Once the guests had gone home we checked the fire and although the stove itself was now cool the pipes at the back were still very not.  Not glowing any more but too hot to touch. Something was still burning in there that we daren't leave and go to bed.

Nick fetched a garden sprayer from the barn and sprayed water into the back of the fire until the pipe was cool enough to handle. You can imagine the mess.  He managed to pull the stove away from the back wall far enough to get at the pipe and wrestle it out of its fixing into the back of the stove.

The sump at the bottom of the pipe had a thick coating of solidified ash and soot and this is what had caught fire.  The really scary part is that the fire had gone from normal to deadly in minutes.  When I think of the number of times we have left the fire, sometimes both of them, burning nicely to keep the house warm while we went out, leaving the dog and cat at home, what might have happened.  The cat could escape through her cat flap but the dog would have been trapped inside.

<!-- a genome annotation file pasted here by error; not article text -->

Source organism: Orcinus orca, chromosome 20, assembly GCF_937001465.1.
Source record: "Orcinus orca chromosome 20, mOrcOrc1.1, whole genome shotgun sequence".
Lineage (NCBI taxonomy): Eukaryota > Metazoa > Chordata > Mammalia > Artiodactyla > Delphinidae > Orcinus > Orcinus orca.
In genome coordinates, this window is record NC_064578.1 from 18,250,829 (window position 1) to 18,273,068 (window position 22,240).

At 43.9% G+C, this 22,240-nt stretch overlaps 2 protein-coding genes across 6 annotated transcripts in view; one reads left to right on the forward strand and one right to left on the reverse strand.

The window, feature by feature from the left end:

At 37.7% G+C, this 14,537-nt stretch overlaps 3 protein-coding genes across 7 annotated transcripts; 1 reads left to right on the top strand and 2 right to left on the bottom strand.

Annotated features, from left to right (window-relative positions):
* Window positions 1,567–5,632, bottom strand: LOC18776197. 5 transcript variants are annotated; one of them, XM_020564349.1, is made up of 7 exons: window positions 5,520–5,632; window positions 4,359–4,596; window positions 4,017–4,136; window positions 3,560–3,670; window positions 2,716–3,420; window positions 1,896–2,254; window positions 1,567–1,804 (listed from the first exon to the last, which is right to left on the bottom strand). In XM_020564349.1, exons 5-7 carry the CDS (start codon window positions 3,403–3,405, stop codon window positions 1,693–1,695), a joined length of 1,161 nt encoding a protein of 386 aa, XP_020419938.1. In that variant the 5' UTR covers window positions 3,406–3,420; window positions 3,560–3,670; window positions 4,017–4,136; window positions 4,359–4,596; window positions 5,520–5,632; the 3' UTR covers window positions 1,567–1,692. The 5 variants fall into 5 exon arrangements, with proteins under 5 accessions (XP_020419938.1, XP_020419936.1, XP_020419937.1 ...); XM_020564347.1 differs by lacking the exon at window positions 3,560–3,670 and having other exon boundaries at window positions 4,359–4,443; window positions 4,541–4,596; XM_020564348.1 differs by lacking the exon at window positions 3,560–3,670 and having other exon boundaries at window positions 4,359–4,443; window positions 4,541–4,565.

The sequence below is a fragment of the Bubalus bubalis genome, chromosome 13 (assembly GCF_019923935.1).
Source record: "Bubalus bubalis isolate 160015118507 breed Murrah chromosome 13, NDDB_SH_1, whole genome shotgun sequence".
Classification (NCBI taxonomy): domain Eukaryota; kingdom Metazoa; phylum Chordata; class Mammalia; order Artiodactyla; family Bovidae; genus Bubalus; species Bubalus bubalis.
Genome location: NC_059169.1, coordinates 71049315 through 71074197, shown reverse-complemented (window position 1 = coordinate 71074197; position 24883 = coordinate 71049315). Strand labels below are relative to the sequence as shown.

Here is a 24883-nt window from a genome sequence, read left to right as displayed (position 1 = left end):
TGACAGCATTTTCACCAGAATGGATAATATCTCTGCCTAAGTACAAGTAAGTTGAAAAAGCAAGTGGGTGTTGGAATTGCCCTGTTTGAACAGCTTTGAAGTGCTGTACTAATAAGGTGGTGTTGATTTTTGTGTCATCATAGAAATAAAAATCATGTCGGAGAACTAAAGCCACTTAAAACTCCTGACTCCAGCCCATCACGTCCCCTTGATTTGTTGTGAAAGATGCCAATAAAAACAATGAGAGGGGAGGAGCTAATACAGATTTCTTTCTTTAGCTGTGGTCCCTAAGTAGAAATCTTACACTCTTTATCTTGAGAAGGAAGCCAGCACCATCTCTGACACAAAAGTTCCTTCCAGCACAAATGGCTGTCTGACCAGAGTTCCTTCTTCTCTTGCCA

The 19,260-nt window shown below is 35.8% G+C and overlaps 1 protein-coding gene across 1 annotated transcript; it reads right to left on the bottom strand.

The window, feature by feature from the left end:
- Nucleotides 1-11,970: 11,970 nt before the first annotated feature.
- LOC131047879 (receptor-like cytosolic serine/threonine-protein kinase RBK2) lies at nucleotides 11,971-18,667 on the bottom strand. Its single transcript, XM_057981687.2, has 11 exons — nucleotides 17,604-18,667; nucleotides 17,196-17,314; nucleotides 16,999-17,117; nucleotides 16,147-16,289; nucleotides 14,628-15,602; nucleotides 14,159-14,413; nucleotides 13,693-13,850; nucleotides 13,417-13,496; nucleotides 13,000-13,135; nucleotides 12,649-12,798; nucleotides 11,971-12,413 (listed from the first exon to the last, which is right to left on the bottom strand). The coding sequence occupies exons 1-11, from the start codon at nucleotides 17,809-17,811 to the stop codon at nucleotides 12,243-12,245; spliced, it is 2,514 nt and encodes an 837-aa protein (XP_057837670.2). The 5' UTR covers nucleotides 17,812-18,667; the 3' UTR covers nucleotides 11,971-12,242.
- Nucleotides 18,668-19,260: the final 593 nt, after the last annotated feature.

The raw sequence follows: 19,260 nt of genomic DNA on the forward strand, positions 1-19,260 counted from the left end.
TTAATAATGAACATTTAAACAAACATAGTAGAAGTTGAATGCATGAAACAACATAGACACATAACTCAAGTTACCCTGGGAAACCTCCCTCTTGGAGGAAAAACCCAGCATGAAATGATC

It seems that this sump is something that should be removed and cleaned out regularly, which we didn’t know.  We don’t think the man did it when he swept the chimney in November either.  Just by having the chimney swept annually doesn’t mean you are completely safe.

We have bought new parts to replace the old pipes but for now both wood burners are "in retirement" while we think about what we should do next winter.  The gas radiator system is a hotch potch of old, inefficient radiators of various vintages that are not all in the best position and are difficult to balance.  This central heating by itself is not sufficient to heat the house during the coldest part of the winter and is expensive to run.  Another option would be to go electric but replacing the existing radiators with electric panel heaters would require rewiring the whole house as there are already too few electric sockets in places where we need them.

The final solution would be to spend the colder months in our UK house which is much smaller and easier to keep warm. We shall see.

As well as the usual tidying up in the kitchen after a dinner party, and the washing up, we spent the next day tackling a huge mess in the living room due to the use of the fire extinguisher and all the water.  This is something I hope never to have to do again.